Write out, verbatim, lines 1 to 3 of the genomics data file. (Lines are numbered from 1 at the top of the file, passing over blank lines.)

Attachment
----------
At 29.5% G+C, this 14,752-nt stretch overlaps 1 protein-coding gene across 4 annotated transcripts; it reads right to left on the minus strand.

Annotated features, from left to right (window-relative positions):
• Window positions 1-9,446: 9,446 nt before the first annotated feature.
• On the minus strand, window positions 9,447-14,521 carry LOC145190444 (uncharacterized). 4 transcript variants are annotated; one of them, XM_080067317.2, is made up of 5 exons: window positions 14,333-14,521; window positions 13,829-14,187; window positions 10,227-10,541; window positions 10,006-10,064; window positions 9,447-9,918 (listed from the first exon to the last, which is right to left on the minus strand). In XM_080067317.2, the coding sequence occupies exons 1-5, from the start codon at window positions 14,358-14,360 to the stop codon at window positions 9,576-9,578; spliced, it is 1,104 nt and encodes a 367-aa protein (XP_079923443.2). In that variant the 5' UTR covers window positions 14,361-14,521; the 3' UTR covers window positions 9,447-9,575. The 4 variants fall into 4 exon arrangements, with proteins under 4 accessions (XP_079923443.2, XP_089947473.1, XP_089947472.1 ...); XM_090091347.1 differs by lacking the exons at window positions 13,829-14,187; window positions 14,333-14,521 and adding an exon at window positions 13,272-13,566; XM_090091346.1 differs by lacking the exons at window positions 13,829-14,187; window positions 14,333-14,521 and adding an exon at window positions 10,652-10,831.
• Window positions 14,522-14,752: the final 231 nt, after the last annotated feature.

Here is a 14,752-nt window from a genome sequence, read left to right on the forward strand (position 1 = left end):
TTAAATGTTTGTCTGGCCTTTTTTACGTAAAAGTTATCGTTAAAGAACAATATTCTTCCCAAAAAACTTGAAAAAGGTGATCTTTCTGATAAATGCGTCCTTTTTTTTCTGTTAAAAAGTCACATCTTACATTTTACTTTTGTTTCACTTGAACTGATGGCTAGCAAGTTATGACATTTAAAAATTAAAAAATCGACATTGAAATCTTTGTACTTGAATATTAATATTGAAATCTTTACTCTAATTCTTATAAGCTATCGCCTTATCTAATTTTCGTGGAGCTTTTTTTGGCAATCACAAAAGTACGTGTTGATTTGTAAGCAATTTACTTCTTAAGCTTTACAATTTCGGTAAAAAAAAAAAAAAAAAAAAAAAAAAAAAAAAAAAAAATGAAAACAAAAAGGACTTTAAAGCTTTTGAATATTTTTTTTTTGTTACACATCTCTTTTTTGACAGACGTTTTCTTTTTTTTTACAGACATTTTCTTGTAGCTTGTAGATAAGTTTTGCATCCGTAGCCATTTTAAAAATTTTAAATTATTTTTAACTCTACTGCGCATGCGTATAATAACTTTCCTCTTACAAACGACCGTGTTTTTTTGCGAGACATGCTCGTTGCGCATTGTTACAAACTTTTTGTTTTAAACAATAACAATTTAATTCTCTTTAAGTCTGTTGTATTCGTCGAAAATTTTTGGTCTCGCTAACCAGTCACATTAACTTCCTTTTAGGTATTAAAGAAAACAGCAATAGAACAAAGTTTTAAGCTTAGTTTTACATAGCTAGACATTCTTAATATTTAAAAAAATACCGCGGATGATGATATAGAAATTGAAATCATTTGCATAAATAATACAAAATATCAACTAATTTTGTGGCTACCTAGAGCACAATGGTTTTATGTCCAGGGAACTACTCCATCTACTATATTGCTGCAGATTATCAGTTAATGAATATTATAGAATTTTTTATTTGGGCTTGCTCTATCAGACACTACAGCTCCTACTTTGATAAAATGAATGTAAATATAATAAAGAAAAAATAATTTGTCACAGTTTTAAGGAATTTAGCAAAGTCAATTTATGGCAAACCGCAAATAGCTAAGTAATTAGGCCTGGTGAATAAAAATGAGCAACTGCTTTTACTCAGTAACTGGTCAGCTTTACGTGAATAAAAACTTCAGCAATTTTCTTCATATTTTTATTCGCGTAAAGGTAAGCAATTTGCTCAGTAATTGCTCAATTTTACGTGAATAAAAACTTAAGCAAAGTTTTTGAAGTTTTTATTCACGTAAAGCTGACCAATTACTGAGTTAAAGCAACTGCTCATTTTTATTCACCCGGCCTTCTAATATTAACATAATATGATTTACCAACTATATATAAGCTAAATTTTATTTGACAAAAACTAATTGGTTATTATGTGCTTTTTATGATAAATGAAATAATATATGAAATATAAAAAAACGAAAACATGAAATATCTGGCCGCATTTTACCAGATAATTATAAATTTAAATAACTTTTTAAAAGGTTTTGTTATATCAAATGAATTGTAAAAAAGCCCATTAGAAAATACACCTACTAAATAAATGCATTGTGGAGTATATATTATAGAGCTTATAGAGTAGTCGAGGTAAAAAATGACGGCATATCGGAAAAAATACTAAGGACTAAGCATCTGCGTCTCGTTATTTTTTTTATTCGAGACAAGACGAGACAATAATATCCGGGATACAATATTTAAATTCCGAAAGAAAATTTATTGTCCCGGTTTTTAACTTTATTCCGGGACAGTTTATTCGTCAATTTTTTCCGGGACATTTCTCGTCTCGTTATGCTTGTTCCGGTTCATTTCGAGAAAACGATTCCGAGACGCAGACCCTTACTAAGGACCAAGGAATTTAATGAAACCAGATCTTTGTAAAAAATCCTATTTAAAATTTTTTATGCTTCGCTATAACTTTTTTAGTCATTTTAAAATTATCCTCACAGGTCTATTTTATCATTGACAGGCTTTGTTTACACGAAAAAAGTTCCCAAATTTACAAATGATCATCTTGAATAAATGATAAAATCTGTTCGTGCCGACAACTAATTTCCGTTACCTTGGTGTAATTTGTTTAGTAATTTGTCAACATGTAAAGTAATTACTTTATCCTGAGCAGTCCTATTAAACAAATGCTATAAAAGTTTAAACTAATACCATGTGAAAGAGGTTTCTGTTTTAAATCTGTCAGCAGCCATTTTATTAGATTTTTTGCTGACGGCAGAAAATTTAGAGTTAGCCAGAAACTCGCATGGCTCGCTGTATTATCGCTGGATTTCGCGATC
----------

At 29.5% G+C, this 14,752-nt stretch overlaps 1 protein-coding gene across 4 annotated transcripts; it reads right to left on the minus strand.

Annotated features, from left to right (window-relative positions):
• Window positions 1-9,446: 9,446 nt before the first annotated feature.